From the moment I began researching places to see in Croatia, Krka National Park became a major bucket list item of mine. In my head, and due to Pinterest, I envisioned Krka to be the Croatian epicenter of lush greenery, insanely beautiful views, and roaring waterfalls. Of course, by the time I reached Krka, I had already spent a couple of weeks hitting up a few mind-boggling spots in the country such as Cavtat, Dubrovnik, Mljet Island, Odysseus Cave, and Split, – so Krka had a lot to live up to.
Well, you’ll be happy to hear, I got all of what I envisioned, and more, in spades. Within minutes of being in the park, I knew that Krka had become one of my favorite destinations in all of Croatia (it even trumped popular Plitvice National Park in a lot of ways, but more on that later).
What to Expect at Krka National Park, Croatia
How to Get to Krka National Park
If you’re traveling to Krka from Split, as I did, and you don’t have a car, then there is a charter bus that will take you straight from the bus station on the promenade to Krka (Skradin), and pick you up later that day. It’s not a tour, but given the number of people who do this trek, they make it super easy to get there and back. The bus ride is about an hour and fifteen minutes long and will give you wicked views of the countryside along the way. We booked a day in advance (in June) to make sure we got a spot, but I suggest that if you are traveling in July or August (high season in Croatia) that you book as far in advance as you can.
Additionally, if you’re traveling from Zadar, then there is also a bus that takes about an hour and a half to get to Krka.
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Krka National Park Entrance Fees
Once you get to Skradin, the historic town sitting just outside the park, you’ll find the booths to purchase your tickets into the park with ease. Tickets are roughly 150 Kuna (20 Euro), but fluctuate given the seasons. Make sure you check updated prices before you get there.
Once you purchase your ticket, you’ll be guided into a line that will take you onto a ferry that will then float you to the main attractions within the park. Make sure that you grab a map of the park at the ticket booth, as this will come in very handy for getting around and making sure you grab the right ferries to your destinations.
Swimming in Krka
As you can see in the photo below, so many people come to Krka National Park to swim in the pristine waters beneath the stunning waterfalls. As temperatures get insanely hot in Croatia in the summertime, I highly recommend you bringing your bathing suit to do just this.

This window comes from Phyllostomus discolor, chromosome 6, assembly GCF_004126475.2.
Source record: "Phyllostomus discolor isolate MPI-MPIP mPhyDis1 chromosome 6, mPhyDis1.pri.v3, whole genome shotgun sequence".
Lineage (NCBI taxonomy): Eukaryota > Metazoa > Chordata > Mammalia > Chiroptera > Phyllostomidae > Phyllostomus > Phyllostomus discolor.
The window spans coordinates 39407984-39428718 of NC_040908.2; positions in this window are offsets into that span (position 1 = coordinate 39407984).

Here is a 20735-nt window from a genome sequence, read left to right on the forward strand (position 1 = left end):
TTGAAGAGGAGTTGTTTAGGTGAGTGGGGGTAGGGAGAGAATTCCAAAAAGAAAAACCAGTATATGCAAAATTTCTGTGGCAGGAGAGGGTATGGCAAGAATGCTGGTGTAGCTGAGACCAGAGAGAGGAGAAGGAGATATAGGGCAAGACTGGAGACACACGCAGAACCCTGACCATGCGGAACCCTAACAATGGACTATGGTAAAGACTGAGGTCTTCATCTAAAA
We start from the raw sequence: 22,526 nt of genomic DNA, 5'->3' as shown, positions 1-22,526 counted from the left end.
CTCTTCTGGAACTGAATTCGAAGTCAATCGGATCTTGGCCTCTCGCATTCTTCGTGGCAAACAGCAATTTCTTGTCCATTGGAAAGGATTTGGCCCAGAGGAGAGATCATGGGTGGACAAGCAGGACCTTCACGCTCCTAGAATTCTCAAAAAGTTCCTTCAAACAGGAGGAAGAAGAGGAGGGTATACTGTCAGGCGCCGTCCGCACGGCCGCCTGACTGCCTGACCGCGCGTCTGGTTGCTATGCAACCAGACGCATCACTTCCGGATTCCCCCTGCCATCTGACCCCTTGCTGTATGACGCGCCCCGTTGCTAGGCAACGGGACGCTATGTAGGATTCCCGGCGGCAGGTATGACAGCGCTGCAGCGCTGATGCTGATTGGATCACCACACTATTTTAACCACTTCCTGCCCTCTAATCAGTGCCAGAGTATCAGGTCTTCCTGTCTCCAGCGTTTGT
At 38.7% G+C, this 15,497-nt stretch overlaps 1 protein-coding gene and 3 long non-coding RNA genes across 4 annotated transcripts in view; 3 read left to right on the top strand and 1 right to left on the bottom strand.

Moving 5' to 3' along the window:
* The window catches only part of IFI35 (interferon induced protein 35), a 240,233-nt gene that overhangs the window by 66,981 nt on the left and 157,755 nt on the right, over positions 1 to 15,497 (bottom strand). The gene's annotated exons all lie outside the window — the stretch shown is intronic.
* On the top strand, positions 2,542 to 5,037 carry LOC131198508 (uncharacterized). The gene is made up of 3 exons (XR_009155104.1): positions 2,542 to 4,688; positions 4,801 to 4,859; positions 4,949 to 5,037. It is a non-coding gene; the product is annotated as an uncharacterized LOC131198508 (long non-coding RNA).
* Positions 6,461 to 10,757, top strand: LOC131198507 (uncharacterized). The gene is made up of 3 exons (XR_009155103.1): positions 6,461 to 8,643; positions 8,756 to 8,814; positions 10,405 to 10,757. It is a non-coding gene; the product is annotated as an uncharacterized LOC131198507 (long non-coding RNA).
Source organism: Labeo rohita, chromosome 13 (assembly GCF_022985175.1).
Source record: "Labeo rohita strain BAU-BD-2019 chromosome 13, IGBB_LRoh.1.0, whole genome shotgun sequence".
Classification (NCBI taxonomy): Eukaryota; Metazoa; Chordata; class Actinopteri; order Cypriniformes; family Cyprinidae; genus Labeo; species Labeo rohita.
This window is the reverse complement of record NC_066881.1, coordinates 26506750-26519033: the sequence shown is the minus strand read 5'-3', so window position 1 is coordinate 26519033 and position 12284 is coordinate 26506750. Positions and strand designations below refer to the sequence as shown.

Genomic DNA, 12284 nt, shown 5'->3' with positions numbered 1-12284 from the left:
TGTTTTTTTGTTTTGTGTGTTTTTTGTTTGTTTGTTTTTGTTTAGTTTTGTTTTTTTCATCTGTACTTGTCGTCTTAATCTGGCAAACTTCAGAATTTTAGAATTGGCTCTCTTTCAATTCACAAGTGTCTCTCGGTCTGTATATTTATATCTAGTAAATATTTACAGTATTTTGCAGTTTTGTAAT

However, one thing that I have to note here is to be wary of pickpockets. My friend Cailee and I got to the main watering hole around noon and noticed that it was jam-packed with people. As we were scoping out the area looking for a place to take a dip, a lady came up to us and told us that she had heard of pickpockets in the area.
Armed with that news, we decided to continue on to explore the park on foot and let the swimmers clear out a bit before going swimming ourselves. We eventually made it back to the swimming area around 4 pm and, while there were still people in the area with us, it wasn’t nearly as packed as earlier.
Because who doesn’t go to Krka National Park to see a million unreal waterfalls?! Trust me when I say that Krka is packed to the brim with gorgeous flowing falls and chances are you’ll never tire of seeing them and feeling their cool spray on your skin.
What’s super cool about the waterfalls and caves in Krka is that they’re made of calcium carbonate (limestone) that builds up about 1cm per year. That means that the waterfalls are ever evolving and give a unique experience to visitors every year.
Walking through the paths at Krka, you can’t help but be in awe of the amazing wildlife seen everywhere. From fish to dragonflies, make sure you stop and enjoy the company every now and again!
Krka National Park Hiking
Exploring the trails around Krka was one of my favorite activities. For leisurely strollers, there is a 40-minute trail loop that will take you from the main swimming area, through some incredible scenery and wildlife, and back to civilization. It’s a super-easy loop and conquering it won’t require you to be super fit or have special footwear. Additionally, the loop is especially brilliant given that during some points you’ll be walking on wooden planks over waterfalls and fish.
However, if you’re a more experienced hiker and you feel like getting off the wooden slabs a bit, then there are a ton of other great trail options in Krka.
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What to Pack for Krka National Park
Have you ever been to Krka National Park? What were your highlights?